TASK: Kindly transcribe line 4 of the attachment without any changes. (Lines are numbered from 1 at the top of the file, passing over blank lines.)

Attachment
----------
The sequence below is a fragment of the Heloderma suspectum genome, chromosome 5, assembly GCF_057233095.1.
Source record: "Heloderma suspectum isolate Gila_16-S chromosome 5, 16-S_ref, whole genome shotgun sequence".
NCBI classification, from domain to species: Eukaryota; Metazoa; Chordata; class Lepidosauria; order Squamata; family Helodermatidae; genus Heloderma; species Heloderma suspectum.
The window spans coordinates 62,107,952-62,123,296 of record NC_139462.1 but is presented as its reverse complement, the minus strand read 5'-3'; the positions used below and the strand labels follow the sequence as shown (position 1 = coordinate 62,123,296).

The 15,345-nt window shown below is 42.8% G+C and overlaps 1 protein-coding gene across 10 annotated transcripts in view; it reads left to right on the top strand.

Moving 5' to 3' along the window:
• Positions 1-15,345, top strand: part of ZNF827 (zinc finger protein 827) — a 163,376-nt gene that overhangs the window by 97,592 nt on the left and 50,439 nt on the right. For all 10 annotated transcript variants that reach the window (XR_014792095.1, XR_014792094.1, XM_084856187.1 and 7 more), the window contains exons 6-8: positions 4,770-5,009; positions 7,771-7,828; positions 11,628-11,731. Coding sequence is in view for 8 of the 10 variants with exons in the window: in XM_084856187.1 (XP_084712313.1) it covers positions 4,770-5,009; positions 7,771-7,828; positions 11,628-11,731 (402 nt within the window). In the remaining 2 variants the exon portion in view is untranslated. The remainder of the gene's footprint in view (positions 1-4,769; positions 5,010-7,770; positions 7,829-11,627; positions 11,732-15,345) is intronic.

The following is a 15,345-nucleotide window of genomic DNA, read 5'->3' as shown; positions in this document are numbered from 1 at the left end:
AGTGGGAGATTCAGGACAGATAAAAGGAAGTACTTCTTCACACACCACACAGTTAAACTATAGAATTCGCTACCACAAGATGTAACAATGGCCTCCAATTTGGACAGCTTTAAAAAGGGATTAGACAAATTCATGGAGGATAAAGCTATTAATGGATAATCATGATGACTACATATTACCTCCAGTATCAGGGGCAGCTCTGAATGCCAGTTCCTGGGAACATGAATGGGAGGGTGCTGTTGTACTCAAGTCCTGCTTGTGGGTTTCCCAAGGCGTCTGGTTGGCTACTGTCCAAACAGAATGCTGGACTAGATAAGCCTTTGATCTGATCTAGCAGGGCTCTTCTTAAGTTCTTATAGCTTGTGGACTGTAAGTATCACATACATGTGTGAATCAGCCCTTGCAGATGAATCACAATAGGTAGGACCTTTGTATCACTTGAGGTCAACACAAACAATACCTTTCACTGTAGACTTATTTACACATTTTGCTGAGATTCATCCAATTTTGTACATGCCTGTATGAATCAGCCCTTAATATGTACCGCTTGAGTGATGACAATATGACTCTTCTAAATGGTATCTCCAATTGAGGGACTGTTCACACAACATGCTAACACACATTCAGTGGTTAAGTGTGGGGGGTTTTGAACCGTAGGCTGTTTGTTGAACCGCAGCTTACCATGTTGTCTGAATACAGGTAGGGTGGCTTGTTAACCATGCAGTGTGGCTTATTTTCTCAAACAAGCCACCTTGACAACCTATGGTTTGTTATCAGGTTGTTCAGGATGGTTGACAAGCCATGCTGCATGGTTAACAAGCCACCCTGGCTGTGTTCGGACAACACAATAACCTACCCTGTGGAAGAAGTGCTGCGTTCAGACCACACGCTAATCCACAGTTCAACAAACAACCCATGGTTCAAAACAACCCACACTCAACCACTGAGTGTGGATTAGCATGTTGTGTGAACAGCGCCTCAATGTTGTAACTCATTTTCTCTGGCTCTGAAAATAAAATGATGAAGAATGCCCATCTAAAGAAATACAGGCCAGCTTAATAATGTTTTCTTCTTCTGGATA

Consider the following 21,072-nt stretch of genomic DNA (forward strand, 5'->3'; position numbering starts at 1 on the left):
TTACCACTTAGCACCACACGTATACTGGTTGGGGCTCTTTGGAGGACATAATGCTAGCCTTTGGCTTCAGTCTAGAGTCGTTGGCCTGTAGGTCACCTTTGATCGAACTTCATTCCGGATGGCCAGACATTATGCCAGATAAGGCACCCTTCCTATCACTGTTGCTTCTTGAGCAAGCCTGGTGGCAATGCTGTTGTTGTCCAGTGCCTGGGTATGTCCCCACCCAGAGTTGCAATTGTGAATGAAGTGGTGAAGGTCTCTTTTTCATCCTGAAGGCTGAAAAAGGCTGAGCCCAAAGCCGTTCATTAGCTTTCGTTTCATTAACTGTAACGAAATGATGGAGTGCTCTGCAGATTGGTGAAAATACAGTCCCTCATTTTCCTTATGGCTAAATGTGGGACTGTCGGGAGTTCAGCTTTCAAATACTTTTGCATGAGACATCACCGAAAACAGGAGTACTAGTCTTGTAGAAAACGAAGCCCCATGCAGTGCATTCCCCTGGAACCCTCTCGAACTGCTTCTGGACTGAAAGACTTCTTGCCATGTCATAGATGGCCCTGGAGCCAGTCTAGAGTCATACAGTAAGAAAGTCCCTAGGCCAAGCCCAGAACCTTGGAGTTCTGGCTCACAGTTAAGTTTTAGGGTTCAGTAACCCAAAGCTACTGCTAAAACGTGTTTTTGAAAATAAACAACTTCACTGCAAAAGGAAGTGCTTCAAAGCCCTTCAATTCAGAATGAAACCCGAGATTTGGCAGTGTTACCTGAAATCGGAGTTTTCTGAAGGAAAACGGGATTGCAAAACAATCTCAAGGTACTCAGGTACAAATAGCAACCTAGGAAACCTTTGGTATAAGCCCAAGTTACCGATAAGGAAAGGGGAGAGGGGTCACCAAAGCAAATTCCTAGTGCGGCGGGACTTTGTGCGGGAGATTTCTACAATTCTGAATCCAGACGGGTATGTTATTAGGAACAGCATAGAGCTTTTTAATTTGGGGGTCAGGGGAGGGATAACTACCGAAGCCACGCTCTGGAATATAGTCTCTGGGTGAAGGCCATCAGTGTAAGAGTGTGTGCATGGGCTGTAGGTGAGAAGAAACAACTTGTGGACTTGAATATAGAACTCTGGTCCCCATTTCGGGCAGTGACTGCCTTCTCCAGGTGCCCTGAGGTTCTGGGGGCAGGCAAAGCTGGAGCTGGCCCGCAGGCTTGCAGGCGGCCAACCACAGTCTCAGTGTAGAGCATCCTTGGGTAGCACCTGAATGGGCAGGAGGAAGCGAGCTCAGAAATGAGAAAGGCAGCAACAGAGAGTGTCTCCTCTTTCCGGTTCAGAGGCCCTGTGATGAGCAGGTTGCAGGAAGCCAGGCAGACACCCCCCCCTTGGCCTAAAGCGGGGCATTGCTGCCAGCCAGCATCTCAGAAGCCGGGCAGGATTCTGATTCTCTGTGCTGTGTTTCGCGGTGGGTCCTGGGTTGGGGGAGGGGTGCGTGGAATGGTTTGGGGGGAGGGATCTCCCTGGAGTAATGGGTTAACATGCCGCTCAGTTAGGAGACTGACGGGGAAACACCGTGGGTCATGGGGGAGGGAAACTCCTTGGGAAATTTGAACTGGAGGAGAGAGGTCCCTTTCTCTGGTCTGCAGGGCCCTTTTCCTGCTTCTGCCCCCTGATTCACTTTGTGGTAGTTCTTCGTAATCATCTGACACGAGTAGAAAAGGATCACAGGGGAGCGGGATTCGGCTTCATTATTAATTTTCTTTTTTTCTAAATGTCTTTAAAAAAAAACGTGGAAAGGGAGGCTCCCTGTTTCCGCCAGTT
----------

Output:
The window spans coordinates 62,107,952-62,123,296 of record NC_139462.1 but is presented as its reverse complement, the minus strand read 5'-3'; the positions used below and the strand labels follow the sequence as shown (position 1 = coordinate 62,123,296).